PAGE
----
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Concierge doctor raises concerns

August 17, 2008

I appreciated the cautionary piece, "Before the house call, give doctor a checkup" (Consumer Confidential, Aug. 10), about Dr. Herbert Rubin, a physician advertising concierge medical care who has been placed on a probationary license by the Medical Board of California and had to surrender his New York medical license for questionable patient care and billing issues.

The piece serves as a reminder to all of us to check the credentials of those we trust with the health of our families.

I am a physician and clinical social worker. What is most worrying to me about Dr. Rubin's house-call service is the bundling of medical and nonmedical services for vulnerable patients delivered on a private-pay basis in a setting where there is little regulatory oversight or accountability.

David Wallenstein, M.D.

Westwood

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I sincerely hope the Consumer Confidential column steers many prospective patients away from Dr. Herbert Rubin. By reducing his practice to a few hundred people, he fancies himself a modern-day, warm and wonderful Marcus Welby who can be ultra-responsive to his chosen ones.

The fact that he is on probation with the Medical Board of California -- and denying it -- is disturbing enough. In fact, he seeks to feather his own nest by accumulating only well-heeled patients who pay him obscene rates directly for personalized service.

With millions of citizens uninsured or under-insured, what the market should bear is single-payer healthcare.

Suzanne Harris

Los Angeles

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I'm a physician and have been interested in concierge or boutique practices for several years. My practice is not such a practice. Your article is dead-on about checking out a physician before trusting your life to him or her.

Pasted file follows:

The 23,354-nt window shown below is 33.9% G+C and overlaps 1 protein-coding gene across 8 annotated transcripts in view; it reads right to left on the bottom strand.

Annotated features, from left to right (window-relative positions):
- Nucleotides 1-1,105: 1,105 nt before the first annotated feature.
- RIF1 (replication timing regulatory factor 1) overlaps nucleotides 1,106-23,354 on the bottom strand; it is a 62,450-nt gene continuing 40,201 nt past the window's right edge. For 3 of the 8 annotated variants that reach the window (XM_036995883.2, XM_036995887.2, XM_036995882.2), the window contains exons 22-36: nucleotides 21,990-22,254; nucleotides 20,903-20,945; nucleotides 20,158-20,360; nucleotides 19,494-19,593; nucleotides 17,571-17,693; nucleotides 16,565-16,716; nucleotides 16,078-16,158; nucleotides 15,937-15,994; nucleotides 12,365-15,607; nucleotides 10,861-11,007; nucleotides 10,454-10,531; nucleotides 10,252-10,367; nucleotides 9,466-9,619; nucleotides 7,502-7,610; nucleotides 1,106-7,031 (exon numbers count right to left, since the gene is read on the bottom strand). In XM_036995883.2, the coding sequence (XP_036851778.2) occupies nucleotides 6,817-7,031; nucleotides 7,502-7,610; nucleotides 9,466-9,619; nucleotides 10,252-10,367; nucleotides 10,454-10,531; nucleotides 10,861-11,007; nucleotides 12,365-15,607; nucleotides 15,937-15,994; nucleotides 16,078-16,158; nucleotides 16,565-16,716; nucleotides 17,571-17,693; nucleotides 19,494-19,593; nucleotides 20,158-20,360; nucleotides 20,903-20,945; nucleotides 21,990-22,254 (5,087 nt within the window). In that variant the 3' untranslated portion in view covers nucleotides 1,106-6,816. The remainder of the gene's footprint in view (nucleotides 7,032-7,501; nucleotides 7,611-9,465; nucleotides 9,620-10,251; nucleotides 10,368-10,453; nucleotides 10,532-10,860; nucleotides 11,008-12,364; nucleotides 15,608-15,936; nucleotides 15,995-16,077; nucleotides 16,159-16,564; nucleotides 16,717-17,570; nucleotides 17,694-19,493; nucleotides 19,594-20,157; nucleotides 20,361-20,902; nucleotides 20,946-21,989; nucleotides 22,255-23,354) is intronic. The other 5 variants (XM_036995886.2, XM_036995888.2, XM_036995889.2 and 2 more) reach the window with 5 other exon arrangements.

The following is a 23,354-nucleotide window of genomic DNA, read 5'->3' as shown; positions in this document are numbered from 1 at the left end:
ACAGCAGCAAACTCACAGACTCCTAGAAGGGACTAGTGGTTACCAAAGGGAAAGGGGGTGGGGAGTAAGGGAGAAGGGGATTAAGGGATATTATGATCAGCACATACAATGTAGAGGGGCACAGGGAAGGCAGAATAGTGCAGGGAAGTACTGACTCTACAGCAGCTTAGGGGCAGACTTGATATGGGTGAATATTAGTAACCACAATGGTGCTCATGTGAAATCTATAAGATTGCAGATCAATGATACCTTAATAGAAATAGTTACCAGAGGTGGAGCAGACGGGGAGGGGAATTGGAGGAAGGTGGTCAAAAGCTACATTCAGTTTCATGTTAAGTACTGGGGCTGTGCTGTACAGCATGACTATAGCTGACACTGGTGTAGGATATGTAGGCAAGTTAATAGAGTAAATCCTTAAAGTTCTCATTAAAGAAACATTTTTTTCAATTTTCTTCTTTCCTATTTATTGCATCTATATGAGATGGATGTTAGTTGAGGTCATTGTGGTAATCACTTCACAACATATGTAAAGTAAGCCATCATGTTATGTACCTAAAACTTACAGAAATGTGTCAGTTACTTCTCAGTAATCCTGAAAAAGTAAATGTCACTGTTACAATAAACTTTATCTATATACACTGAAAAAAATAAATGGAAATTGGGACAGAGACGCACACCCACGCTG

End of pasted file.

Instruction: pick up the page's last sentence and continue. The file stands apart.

However, this was presented as an article about concierge practices. Checking out a doctor's credentials is easy, standard operating procedure and in no way specific to concierge doctors or practices.

Concierge practice is a far more interesting story. Any doctor who successfully transitions to this practice style will provide far better care to far fewer patients. The doctor will earn far more income and improve his or her lifestyle with regard to job stress, job enjoyment and dollars and cents.

Most of the concierge doctors will be among the best physicians because they're the only ones who can pull it off. Few people will pay $1,500 to $15,000 per year to a loser doctor like the one in question.

John M. Spine, D.O.

Erie, Colo.

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The argument that concierge medicine is elitist and unethical is without substance.

We already have a two-tiered healthcare system. In our present fast-food model, physicians contract with HMOs, PPOs and other third parties, as opposed to working directly for their patients. They do not treat the uninsured. These doctors have simply agreed to "ration care" to their patients in return for a steady stream of referrals from the third parties.

I opened one of the first concierge practices in the country eight years ago in Tucson. I've just authored the first book on the subject, in which I address the ethical issues. We have somehow come to accept that our current system is the ethical gold standard by which we compare concierge medicine. If the current third-party system is ethical, please call me unethical.

Steven D. Knope, M.D.

Tucson

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